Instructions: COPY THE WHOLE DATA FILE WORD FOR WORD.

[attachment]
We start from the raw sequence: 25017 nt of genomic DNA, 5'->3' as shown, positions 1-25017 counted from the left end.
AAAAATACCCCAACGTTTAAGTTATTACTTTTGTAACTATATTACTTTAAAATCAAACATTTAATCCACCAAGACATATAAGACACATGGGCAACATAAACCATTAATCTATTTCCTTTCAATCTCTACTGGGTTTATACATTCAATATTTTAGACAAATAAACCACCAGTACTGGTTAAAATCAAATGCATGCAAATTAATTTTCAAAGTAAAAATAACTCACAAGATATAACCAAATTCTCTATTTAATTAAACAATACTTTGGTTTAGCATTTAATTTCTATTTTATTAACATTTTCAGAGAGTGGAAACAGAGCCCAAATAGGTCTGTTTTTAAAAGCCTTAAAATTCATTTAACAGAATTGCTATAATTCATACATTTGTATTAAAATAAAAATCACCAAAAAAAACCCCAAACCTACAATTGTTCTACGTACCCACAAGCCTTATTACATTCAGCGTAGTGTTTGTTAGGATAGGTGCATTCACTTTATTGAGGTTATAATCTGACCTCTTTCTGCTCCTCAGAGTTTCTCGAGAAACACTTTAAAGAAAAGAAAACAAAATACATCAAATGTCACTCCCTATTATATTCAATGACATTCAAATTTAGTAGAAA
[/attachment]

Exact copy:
We start from the raw sequence: 25017 nt of genomic DNA, 5'->3' as shown, positions 1-25017 counted from the left end.
AAAAATACCCCAACGTTTAAGTTATTACTTTTGTAACTATATTACTTTAAAATCAAACATTTAATCCACCAAGACATATAAGACACATGGGCAACATAAACCATTAATCTATTTCCTTTCAATCTCTACTGGGTTTATACATTCAATATTTTAGACAAATAAACCACCAGTACTGGTTAAAATCAAATGCATGCAAATTAATTTTCAAAGTAAAAATAACTCACAAGATATAACCAAATTCTCTATTTAATTAAACAATACTTTGGTTTAGCATTTAATTTCTATTTTATTAACATTTTCAGAGAGTGGAAACAGAGCCCAAATAGGTCTGTTTTTAAAAGCCTTAAAATTCATTTAACAGAATTGCTATAATTCATACATTTGTATTAAAATAAAAATCACCAAAAAAAACCCCAAACCTACAATTGTTCTACGTACCCACAAGCCTTATTACATTCAGCGTAGTGTTTGTTAGGATAGGTGCATTCACTTTATTGAGGTTATAATCTGACCTCTTTCTGCTCCTCAGAGTTTCTCGAGAAACACTTTAAAGAAAAGAAAACAAAATACATCAAATGTCACTCCCTATTATATTCAATGACATTCAAATTTAGTAGAAA